First thing’s first, and that’s Odin for today. Extract or move the contents of the Odin zip file into a folder on the desktop of your computer. We’ll be using Odin 3.09, but versions back to 3.07 should work just fine too. Make sure you have your Note III’s original charging cable as well, as that always provides the best connection since it was made for it. While we’re moving some files around, let’s move the N9005XXUGBLN 5.0.7z zip file from the downloads section to the desktop, then extract or move the contents of this one into another folder on the desktop, for easy access. If you have a 32 gigabyte model of the phone, also make sure to move your My-N9005.pit file onto the desktop as well, because we will need that for the flashing process.
If your Mega file isn’t done downloading, then just wait for it while we work on the setup of Odin and some other things. First, let’s get Odin open, and that’s just a double-click on the Odin .exe file in the folder you extracted. While or now that Odin is open, let’s get into Odin-mode or download mode on the phone. Power the device off, making sure to have all the files you want to save moved and elsewhere, and if you have an external SD card, then take that out once the phone is off, just to be safe and sure. Once the phone is off completely, press and hold the power, home, and volume down buttons until you see a screen that warns you of the risk of installing custom software or firmware, and if you want to proceed, then do ahead and use the volume buttons to select to continue, then press the power button to select. Go ahead and connect the phone to the computer using the USB cable you got with the phone; other ones will work, but best results often come from using OEM cables and hardware.
Now, once the file is downloaded and you have the PIT file reader (32-gig users only), go ahead and make sure that Odin recognizes it. You can check the progress of the check in the box in the bottom-left of Odin’s window. This next step is only for 32 gigabyte users, so 16-gig folks just skim and move forward. You need to select the box that says PIT on it, and navigate to your desktop where you have your My-N9005.pit file, select it, and let Odin check it to continue on. Also make sure to have the box on the left half of Odin for ‘Re-Partition’ checked, since you’ll need to and that’s what a PIT file is for.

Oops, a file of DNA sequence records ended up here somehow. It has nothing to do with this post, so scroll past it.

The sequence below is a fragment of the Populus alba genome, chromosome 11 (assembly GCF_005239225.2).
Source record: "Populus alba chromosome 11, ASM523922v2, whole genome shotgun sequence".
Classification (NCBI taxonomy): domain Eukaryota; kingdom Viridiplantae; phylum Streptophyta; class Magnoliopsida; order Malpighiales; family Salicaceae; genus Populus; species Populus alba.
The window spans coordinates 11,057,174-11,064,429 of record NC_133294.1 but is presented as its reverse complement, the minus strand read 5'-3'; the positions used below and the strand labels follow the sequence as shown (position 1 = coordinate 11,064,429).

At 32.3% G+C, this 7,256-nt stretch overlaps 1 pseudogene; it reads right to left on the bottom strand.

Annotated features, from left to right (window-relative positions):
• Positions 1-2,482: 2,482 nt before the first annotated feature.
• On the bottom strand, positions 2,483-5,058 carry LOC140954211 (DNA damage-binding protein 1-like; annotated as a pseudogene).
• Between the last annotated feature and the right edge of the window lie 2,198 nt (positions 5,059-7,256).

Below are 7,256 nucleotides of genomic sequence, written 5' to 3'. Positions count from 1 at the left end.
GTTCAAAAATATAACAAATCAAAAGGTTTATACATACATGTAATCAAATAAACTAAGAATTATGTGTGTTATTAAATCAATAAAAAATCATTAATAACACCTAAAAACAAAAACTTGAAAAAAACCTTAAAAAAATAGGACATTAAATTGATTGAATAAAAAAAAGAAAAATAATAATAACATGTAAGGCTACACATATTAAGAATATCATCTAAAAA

Okay, next up is choosing the files for the four next slots in Odin. For each of them, navigate to the folder where you extracted the leaked firmware to on your desktop. Once there, select the relevant files for the four sections of BL, AP, CP, and CSC. Once you have the “F. Reset Time” and “Auto Reboot” checked, as well as “Re-Partition” for the 32-gig users, and Odin has checked all of the files, go ahead and click “Start”.
Once you start, your device will have the leak software installed, and it will, when finished and successful, show a green box saying PASS in the bar along the top of Odin. The phone will then reboot itself when done. The first boot will take a while, just like the first time you booted it out of the box, so be patient. If you had a 32 gigabyte model, then it will be all fine and fresh. If you had a 16 gigabyte model, you’ll have to go and factory reset, either through the settings menu, or through the recovery menu. To get to the menu, turn the device off, press and hold power, home, and volume up, until the screen turns on and a little bit of blue text comes up in the top-left corner, and you get put into stock recovery. From there, use the volume keys to scroll up and down to select factory reset or wipe all data, hit power to select the option, let it wipe your data to make sure Lollipop works as intended, scroll back to reboot, then boot into fresh, leaked Touchwiz-ified Android 5.0 Lollipop.
Once that’s done, you should be fine and dandy to enjoy Samsung’s latest alterations and additions to Google’s best Android version yet. After setting up and using it for a bit, how do you like it? What do you wish Samsung had kept from stock AOSP Lollipop, or what do you wish Samsung had kept from previous versions of Touchwiz? What feature have you most been waiting to use in the latest Android release? Let us know down below if this worked for you.